exploring the concerns of the south african jewish community
In this article Marlene Silbert looks at the importance of interfaith spaces for the South African Jewish community. She focuses on an Interfaith-Intercultural Youth Programme, aimed at grade 10 & 11 learners from schools across the Cape Metropole, which she initiated under the auspices of the Cape Town Interfaith Initiative. She further discusses the potential that interfaith collaboration can hold for the South African Jewish community.
The Interfaith-Intercultural Youth Programme helps us understand and respect differences and make friends with one another. I have learnt not to react badly when people offend me unintentionally because they make uniformed statements. As ambassadors of the Interfaith Programme we should respectfully engage such people and help them to become informed and change their mind-set (Grade 11 learner, Herzlia High School).
RECENT estimates suggest that nearly ninety percent of all Jewish children in South Africa attend Jewish community day schools. Many also attend Jewish youth movements. De facto, this means that the vast majority of our children have very little, if any, meaningful engagement with the full diversity of broader South African society. And, of course, the converse holds true: there is very little opportunity for broader South African society to engage with and learn about Jews and the Jewish community, particularly at a younger age.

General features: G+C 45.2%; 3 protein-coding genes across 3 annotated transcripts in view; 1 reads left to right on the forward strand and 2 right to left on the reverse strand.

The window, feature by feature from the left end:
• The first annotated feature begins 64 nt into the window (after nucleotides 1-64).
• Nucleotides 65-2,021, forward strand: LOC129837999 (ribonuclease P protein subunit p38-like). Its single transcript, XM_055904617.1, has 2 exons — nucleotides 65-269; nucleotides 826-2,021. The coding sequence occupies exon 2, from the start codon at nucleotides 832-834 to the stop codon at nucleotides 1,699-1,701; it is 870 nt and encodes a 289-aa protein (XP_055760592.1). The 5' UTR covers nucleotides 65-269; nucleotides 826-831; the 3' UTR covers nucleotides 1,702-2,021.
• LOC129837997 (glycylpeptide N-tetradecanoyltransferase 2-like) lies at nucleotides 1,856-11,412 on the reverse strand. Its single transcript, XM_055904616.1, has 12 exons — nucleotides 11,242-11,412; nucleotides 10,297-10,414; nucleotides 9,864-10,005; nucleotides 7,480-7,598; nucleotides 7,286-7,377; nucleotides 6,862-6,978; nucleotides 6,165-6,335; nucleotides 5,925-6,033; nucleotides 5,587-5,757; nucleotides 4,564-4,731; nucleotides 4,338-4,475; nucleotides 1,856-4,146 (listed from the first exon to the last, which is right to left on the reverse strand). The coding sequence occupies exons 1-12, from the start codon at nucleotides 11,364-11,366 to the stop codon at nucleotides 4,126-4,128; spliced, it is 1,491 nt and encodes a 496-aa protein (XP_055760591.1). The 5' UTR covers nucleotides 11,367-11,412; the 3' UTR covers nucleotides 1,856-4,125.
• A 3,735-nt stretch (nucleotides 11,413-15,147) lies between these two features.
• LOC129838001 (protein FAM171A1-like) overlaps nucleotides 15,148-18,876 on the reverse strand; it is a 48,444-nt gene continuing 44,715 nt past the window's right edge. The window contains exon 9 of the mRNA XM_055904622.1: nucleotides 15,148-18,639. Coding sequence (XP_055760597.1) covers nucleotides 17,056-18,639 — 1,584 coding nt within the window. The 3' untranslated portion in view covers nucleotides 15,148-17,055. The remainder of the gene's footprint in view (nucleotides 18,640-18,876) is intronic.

"Prejudice towards Jewish South Africans can derive from not having any engagement or meaningful dialogue with members of the South African Jewish community."
This is not just an issue facing the Jewish community in South Africa. It is, however, this social and cultural chasm within South African society that interfaith programmes try to address, some with greater success than others.